In the time since I last wrote about the vandalized Astoria piano, much has changed.
I was laid off from my “day job” in legal marketing.
My primary and immediate response to this has been to focus almost all of my energy on revising my novel, Do Nothing Till You Hear From Me. The novel takes place in Bermuda during the spring of 1941. During my revision process, I have kept my leisure reading “in period” in order to keep the voice of the novel “yar.”
Among the nonfiction: a collection of essays by George Orwell (always a pleasure), Facing Unpleasant Facts, John Steinbeck’s so under-crowed-about dispatches from the European theater, in a collection called Once There Was a War, transcriptions of Edward R. Murrow’s broadcasts from the London Blitz called (of course)This is London, and a heart-rending accounting of Murrow, Harriman and Gil Wynant by Lynne Olson, entitled Citizens of London.
In addition to the John Lawton “Inspector Troy” series of novels (particularly Second Violin, Blackout and Riptide), I have read and can happily recommend several contemporary novels which are set in the period. A Fine Radiance by Lauren Belfer, The Postmistressby Sarah Blake and The Information Officer by Mark Mills. A Fierce Radiance follows the story of Life magazine photographer Claire Shipley and her involvement with a doctor on a medical team racing to perfect the formula for pencillin with the hope of saving the lives of millions of soldiers (since so many of the wounded died from the infection to their wounds when they might have survived the wound itself). It’s a terrific evocation of the New York City of that period, particularly of my old neighborhood on the west side of Greenwich Village.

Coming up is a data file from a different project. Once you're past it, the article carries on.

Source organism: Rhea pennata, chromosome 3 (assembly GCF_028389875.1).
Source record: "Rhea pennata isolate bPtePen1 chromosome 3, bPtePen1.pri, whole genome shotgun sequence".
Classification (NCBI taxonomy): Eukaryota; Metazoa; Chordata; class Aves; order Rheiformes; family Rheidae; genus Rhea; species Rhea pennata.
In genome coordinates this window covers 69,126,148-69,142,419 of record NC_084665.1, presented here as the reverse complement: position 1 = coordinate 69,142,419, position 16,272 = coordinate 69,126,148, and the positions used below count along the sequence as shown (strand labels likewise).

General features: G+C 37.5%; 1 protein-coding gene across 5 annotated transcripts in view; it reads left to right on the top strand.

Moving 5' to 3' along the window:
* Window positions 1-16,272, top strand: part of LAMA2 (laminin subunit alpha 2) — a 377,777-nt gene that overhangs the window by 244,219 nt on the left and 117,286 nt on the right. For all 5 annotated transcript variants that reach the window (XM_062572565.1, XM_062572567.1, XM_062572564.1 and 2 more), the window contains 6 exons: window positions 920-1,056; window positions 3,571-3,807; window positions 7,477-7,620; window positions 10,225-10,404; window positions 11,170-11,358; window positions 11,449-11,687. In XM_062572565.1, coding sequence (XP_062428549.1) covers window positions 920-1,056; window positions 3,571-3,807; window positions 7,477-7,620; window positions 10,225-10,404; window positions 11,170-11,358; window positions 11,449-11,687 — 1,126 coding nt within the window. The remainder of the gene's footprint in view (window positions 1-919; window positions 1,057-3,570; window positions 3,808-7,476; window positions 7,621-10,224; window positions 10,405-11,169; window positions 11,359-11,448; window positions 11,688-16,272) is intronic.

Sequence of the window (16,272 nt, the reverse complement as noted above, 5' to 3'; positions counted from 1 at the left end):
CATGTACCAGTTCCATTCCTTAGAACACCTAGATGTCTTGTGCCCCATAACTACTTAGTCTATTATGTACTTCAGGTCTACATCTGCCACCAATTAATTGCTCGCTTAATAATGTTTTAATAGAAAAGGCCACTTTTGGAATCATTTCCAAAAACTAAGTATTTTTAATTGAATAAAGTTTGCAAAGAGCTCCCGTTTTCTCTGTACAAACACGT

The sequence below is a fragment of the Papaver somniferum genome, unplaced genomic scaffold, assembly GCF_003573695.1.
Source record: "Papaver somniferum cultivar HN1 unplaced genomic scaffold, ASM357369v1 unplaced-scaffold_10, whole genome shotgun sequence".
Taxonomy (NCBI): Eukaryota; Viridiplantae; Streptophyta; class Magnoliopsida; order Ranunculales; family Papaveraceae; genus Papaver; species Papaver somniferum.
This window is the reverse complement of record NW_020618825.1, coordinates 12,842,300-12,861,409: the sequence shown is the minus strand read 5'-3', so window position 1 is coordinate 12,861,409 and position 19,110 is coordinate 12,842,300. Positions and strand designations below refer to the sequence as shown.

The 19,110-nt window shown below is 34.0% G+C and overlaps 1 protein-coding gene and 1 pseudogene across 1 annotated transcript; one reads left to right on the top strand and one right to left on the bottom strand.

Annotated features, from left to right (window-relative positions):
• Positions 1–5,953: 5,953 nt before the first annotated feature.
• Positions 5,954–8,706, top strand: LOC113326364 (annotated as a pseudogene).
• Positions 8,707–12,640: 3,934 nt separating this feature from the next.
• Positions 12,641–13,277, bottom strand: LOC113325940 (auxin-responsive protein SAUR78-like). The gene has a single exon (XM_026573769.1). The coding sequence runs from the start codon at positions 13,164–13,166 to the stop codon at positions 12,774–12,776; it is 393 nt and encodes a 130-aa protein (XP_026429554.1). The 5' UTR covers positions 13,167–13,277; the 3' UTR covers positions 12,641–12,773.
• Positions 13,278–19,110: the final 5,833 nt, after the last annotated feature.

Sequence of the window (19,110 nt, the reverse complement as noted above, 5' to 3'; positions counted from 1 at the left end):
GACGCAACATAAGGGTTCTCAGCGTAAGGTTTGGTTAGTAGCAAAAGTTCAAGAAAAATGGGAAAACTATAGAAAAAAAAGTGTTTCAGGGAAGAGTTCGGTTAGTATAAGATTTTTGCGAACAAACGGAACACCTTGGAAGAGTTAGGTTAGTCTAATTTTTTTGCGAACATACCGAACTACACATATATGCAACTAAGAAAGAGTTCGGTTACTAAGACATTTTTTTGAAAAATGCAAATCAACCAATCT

The Postmistress weaves together the story of three women, two of them residents of a small New England coastal town and the third a radio reporter and Murrow colleague with the wonderfully Dickensian name of Frankie Bard. Her reports from the London Blitz are both frank and bardic, and they reach into the lives of the two stateside characters with poignant and tragic consequences.
The Information Officer details another blitz — that of the island of Malta. With its fast-paced and (almost unbearably) suspenseful plot and its witty, sexy characters, I wish British television would just hurry up and produce it already. It contains the best exchange of dialogue I have read recently. I can reproduce it here without spoilers since I’m not saying who, to whom, when or in what context:
“You threw him out of a plane?”
“You make it sound easier than it was. He fought me like a tiger all the way.”
Originally published Wednesday, November 10, 2010